"Camcorders (Fall 2009)"
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Camcorders (Fall 2009)
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>> [Background music] I'm David Carnell, executive editor for CNET.com and we will talk Camcorder 101 with Editor Lori Grunin. First question Lori, should I get an HD camcorder?
>> Absolutely, video quality is much better and unless you are shooting video that's solely to be used for embarrassing your friends and neighbors on Youtube, then you can always benefit by having higher quality video down the line.
>> It used to be that most camcorders recorded to tape but now there's a whole different set of medium that you record to. Can you talk about those various formats including flash memory, hard drive, even DVD?
>> Yeah, and frankly most camcorders now support a whole bunch of different combinations of the different formats which can also be kind of confusing. I think most people should probably stay away from tape at this point. It's capable of storing for the most part, the least compressed video but unless you plan to be doing independent video editing, you really - - it's really not for most consumers anymore. There's hard drives which is what you store a lot of video at one time. That's great, it's convenient you have to connect the camcorder to the computer in order to get it off, but you can also get really lazy and end up storing all of your video on there and then if something happens to the camcorder you loose it or whatever you've lost all your video. There's DVD which a lot of people feel is very convenient. Unfortunately, if you loose one bit of data on that DVD while you're recording you loose the whole DVD. You've lost everything you've recorded.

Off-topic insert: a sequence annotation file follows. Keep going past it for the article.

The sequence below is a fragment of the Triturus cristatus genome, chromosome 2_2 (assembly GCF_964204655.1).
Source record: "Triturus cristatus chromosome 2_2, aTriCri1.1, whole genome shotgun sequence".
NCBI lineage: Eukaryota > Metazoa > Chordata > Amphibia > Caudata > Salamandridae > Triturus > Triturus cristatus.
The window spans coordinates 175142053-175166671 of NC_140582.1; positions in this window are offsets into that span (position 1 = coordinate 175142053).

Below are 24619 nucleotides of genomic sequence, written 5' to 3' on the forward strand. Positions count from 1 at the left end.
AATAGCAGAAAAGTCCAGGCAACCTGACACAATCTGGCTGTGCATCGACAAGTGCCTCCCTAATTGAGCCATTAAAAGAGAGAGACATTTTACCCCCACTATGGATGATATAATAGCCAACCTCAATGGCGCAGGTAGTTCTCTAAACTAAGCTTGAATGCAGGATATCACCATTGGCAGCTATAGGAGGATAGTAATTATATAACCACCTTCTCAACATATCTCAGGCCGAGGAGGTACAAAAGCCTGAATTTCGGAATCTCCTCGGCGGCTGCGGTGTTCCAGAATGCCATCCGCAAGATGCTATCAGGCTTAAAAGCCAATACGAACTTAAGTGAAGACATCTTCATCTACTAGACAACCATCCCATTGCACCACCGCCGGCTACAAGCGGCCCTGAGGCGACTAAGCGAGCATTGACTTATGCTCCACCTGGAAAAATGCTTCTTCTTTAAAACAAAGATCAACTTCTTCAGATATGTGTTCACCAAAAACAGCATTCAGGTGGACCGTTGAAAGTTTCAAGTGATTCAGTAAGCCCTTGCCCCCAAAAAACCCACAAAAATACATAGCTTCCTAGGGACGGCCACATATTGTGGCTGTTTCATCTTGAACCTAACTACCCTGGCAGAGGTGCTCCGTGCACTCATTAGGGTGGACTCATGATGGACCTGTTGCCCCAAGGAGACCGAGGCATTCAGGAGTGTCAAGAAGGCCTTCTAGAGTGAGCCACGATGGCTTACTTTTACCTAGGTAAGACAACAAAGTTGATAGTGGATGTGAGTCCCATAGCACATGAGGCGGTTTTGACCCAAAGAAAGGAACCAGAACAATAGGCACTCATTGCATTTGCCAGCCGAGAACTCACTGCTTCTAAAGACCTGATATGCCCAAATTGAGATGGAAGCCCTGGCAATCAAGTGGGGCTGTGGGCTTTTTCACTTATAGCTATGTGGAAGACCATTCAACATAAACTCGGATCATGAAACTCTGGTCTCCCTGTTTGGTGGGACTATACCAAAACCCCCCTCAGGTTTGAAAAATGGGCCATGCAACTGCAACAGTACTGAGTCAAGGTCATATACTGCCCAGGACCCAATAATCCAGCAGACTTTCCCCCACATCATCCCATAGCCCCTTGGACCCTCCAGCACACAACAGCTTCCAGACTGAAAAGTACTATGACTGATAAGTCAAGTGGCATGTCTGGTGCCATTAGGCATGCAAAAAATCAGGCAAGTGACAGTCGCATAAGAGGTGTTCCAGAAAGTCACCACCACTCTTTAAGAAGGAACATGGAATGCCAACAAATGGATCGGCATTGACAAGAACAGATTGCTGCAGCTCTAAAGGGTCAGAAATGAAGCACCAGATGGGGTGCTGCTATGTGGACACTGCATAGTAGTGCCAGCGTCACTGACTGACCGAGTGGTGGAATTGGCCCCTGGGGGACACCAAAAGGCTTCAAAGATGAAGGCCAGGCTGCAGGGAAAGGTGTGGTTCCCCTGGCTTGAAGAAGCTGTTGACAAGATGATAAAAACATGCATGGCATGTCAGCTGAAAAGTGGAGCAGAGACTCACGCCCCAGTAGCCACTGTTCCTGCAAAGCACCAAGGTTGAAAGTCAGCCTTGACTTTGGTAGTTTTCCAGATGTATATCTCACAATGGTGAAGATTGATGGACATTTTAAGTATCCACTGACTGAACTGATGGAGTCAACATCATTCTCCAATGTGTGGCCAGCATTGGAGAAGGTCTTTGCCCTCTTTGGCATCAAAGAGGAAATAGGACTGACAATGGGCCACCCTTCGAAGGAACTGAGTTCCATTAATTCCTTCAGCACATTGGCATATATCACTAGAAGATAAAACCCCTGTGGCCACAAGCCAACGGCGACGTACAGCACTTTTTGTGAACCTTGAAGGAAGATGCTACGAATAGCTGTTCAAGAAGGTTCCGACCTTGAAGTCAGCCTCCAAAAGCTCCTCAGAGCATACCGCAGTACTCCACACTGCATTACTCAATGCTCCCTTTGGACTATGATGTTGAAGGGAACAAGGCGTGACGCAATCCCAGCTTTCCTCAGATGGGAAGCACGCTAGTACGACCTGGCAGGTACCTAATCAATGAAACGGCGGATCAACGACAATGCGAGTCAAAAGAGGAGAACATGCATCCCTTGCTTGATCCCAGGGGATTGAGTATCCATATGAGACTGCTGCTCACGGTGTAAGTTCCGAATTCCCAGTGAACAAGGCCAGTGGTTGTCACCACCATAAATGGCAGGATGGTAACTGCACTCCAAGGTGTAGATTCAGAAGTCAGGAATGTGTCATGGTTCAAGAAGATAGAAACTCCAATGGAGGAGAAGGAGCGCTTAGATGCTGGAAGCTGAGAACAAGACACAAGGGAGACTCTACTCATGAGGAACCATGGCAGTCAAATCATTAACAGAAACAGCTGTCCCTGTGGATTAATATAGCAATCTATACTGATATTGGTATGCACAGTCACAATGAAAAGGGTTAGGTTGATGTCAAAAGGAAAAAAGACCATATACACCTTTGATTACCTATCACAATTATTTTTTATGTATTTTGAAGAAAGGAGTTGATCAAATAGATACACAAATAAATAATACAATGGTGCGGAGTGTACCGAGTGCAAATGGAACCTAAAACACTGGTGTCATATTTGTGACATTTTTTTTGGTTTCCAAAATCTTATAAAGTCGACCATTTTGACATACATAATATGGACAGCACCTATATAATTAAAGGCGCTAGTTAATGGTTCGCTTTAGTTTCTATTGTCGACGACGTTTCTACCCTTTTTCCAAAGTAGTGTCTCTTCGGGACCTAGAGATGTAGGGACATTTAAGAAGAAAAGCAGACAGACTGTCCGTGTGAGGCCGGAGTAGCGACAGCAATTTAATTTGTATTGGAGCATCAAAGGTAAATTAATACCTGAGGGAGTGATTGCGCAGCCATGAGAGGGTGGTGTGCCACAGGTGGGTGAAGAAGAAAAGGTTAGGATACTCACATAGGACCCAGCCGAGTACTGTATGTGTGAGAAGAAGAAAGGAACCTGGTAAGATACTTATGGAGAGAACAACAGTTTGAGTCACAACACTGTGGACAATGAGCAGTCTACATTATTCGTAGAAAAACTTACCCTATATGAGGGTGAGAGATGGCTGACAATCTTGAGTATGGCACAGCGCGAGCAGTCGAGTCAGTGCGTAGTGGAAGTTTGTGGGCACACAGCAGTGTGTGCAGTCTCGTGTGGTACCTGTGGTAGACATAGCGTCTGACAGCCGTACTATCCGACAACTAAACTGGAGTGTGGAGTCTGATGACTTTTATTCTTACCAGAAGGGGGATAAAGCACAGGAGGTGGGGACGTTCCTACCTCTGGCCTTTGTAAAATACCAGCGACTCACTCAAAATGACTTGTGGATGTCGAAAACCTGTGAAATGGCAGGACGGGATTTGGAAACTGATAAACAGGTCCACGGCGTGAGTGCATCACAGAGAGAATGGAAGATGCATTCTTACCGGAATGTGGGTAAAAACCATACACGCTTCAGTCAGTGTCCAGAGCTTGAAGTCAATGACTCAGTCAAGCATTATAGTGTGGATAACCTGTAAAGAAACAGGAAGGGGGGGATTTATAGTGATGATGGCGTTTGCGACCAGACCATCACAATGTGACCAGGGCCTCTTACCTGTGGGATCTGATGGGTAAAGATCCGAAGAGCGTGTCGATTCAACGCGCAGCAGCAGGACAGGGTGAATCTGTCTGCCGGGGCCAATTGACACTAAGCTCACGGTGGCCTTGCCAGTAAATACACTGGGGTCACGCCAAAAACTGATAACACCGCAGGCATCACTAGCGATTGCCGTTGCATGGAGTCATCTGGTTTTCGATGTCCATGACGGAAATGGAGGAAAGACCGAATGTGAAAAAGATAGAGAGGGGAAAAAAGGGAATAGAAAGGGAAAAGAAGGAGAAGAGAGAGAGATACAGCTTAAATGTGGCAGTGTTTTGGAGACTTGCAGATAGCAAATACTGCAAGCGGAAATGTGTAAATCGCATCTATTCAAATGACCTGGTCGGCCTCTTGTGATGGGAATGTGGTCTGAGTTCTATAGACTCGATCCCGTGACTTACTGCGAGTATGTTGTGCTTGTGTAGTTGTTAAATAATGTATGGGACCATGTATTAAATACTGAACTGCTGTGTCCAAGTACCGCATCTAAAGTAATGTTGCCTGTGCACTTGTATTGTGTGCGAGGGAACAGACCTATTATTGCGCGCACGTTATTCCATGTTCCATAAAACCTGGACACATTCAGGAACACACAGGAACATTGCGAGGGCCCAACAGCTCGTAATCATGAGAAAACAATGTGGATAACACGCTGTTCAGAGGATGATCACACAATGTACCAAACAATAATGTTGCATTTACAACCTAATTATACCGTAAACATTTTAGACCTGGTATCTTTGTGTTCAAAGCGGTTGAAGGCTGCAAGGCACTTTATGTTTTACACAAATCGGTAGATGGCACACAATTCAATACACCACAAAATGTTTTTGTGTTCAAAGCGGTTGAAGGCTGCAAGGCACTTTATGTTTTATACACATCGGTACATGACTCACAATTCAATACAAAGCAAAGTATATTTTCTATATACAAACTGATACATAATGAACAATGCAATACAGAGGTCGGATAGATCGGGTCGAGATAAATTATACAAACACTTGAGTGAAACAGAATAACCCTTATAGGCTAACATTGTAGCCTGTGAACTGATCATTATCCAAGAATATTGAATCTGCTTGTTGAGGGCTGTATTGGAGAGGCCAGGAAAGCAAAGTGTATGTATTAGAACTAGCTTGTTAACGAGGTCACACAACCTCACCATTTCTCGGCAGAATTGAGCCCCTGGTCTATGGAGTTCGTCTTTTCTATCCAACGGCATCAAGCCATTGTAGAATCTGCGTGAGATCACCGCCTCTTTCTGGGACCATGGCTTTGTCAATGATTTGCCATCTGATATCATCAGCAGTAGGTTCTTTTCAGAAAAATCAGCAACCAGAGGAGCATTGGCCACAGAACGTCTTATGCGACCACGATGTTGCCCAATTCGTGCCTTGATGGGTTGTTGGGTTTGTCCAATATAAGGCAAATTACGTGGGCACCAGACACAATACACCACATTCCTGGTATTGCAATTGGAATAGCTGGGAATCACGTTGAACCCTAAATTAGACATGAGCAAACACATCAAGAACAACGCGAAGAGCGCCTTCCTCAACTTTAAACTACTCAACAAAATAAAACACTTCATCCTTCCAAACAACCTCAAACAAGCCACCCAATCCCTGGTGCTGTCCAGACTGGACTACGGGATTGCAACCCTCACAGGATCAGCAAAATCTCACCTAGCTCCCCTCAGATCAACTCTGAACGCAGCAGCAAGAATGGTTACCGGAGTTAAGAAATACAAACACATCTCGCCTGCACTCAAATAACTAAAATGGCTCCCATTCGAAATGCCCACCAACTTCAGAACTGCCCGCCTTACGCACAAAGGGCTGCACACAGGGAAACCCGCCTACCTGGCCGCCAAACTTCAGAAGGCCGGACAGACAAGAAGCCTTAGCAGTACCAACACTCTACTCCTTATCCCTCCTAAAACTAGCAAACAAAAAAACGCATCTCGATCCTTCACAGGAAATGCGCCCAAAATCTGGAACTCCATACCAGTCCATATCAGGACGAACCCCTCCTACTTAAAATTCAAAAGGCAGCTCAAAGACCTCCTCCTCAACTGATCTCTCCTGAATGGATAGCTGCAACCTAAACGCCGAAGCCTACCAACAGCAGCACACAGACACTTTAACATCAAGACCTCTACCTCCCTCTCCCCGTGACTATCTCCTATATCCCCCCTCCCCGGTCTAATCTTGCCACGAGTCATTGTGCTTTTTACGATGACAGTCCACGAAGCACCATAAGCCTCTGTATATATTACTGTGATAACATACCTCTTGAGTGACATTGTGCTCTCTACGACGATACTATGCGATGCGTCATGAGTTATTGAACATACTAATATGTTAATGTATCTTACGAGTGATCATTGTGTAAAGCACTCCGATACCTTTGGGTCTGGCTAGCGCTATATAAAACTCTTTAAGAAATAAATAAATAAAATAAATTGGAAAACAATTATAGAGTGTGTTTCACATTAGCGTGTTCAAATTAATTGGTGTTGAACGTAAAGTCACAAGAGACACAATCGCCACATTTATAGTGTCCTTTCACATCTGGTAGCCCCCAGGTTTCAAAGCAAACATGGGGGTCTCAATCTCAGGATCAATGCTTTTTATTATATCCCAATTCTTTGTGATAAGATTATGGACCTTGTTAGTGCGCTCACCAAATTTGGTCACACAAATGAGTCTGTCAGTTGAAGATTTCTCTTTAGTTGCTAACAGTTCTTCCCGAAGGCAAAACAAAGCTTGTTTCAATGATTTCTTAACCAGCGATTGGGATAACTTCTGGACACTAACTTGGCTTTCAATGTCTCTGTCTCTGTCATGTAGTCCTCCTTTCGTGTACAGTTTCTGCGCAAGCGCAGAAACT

>> Flash tends to be in my opinion the best solution. You can take it out. You're not going to over fill it. You can stick it in a reader to download the video to your PC if you want. You can just get another card and stick it in.
>> All of these camcorders come with some sort of video editing package, are those packages any good or are you going to have to invest in something a little bit more robust?
>> Most people tend not to edit their video which, you know, for better or for worse a lot of video could use some editing but the editing softer that shifts with camcorders tends to be pretty bad. We get nothing but complaints about it. I have yet to hear anybody say they really like the software that's shipped with their camcorder.
>> A two part question; how much should you spend on a decent standard definition camcorder and how much should you spend on a decent HD camcorder?
>> A decent SD camcorder will still run you about three hundred to four hundred dollars. A decent HD camcorder will run you about six hundred. Prices are still dropping a little so there is about a two hundred dollar price differential between a good SD and a decent HD still I think it's worth the extra money.
>> The zoom lens - - when you're talking about camcorders, that's a spec you hear a lot about, is it something that people should be concerned about. It's important, but once again it can be too much of a good thing as well. We've seen in cheaper camcorders that manufacturers really pump up that zoom spec. We're seeing 60 x zooms in order to attract people who normally wouldn't be buying these products.
>> Is there an easy way to get video on Youtube and Facebook and other video file sharing sites.
>> First of all, easy is relative. For instance, the new generation [Background music] of he mini-camcorders like the Flip and the Creative Vado products like that, come with a software built in that you can plug it in and the software will automatically encode the video and upload it to youtube.
>> I'm David Carnell for Lori Grunin. Thanks for watching.
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